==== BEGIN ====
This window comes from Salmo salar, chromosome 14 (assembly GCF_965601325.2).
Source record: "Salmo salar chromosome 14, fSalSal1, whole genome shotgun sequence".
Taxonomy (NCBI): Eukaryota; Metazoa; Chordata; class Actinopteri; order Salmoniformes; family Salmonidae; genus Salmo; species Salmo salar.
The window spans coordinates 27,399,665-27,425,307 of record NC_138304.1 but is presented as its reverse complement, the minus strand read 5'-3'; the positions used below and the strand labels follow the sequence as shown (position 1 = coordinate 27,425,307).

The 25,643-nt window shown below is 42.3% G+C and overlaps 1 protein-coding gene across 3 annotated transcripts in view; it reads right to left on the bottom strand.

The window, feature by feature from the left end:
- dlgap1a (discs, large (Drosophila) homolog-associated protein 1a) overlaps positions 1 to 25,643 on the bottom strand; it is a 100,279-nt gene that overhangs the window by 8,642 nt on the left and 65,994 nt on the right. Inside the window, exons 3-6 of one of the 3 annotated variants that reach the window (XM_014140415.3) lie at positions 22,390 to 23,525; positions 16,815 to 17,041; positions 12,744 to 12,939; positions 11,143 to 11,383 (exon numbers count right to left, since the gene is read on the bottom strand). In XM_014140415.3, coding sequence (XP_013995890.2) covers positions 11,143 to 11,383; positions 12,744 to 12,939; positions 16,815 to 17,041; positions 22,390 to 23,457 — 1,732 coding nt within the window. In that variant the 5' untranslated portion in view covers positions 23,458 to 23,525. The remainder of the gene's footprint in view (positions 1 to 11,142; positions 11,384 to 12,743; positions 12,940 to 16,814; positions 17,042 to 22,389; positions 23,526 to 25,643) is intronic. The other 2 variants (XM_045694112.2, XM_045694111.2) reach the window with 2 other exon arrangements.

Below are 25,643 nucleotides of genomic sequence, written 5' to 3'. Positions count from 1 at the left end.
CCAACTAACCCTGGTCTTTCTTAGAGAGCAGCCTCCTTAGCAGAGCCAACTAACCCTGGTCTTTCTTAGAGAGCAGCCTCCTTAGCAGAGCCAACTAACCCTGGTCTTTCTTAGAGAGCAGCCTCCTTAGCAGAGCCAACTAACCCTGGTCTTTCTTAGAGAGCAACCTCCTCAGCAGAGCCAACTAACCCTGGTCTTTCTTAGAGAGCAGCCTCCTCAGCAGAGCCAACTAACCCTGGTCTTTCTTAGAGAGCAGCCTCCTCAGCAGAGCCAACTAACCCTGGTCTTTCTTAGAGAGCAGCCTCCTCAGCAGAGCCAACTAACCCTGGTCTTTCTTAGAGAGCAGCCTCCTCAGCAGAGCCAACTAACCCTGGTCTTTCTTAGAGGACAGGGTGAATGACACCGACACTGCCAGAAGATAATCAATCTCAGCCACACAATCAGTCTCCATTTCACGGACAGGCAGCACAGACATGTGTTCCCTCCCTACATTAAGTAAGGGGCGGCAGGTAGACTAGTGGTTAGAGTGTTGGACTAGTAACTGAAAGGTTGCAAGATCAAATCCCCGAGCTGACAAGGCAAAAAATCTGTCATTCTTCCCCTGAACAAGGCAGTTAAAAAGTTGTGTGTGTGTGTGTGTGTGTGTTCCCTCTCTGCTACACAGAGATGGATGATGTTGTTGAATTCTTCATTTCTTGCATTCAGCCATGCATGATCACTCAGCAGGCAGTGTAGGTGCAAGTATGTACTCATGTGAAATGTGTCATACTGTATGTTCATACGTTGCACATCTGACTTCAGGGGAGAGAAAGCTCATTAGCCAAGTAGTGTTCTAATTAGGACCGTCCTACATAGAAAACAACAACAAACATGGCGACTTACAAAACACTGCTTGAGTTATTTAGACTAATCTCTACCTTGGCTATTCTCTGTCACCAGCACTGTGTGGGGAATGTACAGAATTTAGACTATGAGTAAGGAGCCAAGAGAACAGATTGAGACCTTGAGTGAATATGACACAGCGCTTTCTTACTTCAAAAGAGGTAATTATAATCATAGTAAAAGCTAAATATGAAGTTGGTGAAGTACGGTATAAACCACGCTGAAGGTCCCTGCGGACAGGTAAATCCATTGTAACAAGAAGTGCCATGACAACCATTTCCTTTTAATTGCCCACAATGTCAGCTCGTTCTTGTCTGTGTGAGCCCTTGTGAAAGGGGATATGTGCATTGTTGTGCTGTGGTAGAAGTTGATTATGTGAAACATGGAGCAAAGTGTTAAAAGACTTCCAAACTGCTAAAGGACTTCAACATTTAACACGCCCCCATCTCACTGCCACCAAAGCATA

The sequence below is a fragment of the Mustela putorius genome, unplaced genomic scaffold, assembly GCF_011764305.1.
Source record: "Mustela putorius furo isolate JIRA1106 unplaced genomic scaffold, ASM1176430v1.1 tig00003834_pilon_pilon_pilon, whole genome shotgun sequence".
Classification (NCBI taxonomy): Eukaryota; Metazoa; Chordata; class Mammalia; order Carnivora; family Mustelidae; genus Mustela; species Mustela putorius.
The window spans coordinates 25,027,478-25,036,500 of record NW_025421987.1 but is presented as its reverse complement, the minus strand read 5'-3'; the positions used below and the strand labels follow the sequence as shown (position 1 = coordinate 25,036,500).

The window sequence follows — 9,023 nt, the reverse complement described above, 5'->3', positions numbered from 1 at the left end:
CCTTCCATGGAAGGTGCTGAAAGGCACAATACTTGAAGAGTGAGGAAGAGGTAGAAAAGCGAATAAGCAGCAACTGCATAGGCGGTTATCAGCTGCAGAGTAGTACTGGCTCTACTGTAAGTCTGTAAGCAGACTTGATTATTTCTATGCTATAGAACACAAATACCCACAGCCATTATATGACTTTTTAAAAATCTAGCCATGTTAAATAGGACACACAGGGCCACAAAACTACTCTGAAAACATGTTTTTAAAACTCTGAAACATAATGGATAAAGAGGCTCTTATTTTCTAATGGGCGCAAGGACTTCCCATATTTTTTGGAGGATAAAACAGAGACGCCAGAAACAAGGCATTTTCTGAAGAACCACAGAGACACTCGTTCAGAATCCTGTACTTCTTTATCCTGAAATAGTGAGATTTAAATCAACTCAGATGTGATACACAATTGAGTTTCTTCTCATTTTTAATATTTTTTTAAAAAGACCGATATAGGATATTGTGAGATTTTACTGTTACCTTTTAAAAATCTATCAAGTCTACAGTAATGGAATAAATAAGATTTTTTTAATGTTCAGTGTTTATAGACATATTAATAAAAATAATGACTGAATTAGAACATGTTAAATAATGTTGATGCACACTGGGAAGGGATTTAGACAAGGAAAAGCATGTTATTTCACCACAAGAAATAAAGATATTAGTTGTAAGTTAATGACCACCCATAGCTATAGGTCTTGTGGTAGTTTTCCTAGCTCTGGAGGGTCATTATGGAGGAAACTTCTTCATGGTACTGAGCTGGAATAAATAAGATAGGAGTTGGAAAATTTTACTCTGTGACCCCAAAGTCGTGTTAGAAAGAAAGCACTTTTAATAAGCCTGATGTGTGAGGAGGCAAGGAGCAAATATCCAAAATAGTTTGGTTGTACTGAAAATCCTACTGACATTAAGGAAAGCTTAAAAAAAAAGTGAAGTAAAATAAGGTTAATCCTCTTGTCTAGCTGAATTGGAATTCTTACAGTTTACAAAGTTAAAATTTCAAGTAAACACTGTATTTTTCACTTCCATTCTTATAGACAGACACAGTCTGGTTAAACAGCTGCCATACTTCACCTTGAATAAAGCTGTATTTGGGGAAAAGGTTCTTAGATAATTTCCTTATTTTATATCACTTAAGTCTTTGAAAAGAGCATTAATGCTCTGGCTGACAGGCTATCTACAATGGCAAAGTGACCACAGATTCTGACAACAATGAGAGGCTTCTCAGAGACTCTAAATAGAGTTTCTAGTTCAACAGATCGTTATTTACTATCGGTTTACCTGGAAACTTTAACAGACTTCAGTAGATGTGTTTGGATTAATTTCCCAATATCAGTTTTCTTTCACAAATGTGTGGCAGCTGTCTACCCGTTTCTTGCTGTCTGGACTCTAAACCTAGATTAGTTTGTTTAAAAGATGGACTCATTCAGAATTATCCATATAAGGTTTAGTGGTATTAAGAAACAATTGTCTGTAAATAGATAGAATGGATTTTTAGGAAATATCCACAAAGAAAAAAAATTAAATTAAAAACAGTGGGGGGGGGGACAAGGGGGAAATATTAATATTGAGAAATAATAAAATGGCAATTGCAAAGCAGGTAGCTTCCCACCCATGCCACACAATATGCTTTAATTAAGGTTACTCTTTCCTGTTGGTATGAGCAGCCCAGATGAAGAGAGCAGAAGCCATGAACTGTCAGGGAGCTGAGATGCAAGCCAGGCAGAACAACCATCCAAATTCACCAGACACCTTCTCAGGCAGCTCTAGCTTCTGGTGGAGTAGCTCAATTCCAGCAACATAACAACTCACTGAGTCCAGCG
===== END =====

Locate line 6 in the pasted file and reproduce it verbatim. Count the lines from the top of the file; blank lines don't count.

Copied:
The window, feature by feature from the left end: